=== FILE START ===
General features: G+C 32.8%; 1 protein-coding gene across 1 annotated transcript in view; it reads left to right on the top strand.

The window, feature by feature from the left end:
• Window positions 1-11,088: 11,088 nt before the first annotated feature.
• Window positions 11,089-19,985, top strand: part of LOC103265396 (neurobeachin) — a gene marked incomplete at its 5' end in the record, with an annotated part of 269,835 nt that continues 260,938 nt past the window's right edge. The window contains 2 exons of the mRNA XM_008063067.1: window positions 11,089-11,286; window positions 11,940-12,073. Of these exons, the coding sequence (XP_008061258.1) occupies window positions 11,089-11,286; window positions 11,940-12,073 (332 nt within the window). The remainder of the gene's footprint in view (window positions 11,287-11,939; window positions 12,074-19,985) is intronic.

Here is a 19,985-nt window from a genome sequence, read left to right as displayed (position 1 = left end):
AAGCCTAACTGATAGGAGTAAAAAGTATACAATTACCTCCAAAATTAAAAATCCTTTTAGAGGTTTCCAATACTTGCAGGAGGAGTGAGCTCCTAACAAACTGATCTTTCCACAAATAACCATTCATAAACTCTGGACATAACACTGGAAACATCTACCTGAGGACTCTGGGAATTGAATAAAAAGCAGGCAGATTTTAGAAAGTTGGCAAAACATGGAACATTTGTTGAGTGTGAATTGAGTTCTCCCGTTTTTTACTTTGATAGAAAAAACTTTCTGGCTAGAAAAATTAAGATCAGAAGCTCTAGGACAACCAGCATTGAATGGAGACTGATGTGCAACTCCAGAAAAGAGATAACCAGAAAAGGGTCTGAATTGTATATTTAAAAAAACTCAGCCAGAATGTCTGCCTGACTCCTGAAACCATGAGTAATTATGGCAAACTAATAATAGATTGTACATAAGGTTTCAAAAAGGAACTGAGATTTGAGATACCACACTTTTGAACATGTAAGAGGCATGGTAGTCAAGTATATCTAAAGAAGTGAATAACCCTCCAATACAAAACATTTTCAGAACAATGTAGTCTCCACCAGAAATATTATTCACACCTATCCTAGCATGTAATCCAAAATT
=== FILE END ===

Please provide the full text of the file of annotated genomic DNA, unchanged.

General features: G+C 32.8%; 1 protein-coding gene across 1 annotated transcript in view; it reads left to right on the top strand.

The window, feature by feature from the left end:
• Window positions 1-11,088: 11,088 nt before the first annotated feature.
• Window positions 11,089-19,985, top strand: part of LOC103265396 (neurobeachin) — a gene marked incomplete at its 5' end in the record, with an annotated part of 269,835 nt that continues 260,938 nt past the window's right edge. The window contains 2 exons of the mRNA XM_008063067.1: window positions 11,089-11,286; window positions 11,940-12,073. Of these exons, the coding sequence (XP_008061258.1) occupies window positions 11,089-11,286; window positions 11,940-12,073 (332 nt within the window). The remainder of the gene's footprint in view (window positions 11,287-11,939; window positions 12,074-19,985) is intronic.

Here is a 19,985-nt window from a genome sequence, read left to right as displayed (position 1 = left end):
AAGCCTAACTGATAGGAGTAAAAAGTATACAATTACCTCCAAAATTAAAAATCCTTTTAGAGGTTTCCAATACTTGCAGGAGGAGTGAGCTCCTAACAAACTGATCTTTCCACAAATAACCATTCATAAACTCTGGACATAACACTGGAAACATCTACCTGAGGACTCTGGGAATTGAATAAAAAGCAGGCAGATTTTAGAAAGTTGGCAAAACATGGAACATTTGTTGAGTGTGAATTGAGTTCTCCCGTTTTTTACTTTGATAGAAAAAACTTTCTGGCTAGAAAAATTAAGATCAGAAGCTCTAGGACAACCAGCATTGAATGGAGACTGATGTGCAACTCCAGAAAAGAGATAACCAGAAAAGGGTCTGAATTGTATATTTAAAAAAACTCAGCCAGAATGTCTGCCTGACTCCTGAAACCATGAGTAATTATGGCAAACTAATAATAGATTGTACATAAGGTTTCAAAAAGGAACTGAGATTTGAGATACCACACTTTTGAACATGTAAGAGGCATGGTAGTCAAGTATATCTAAAGAAGTGAATAACCCTCCAATACAAAACATTTTCAGAACAATGTAGTCTCCACCAGAAATATTATTCACACCTATCCTAGCATGTAATCCAAAATT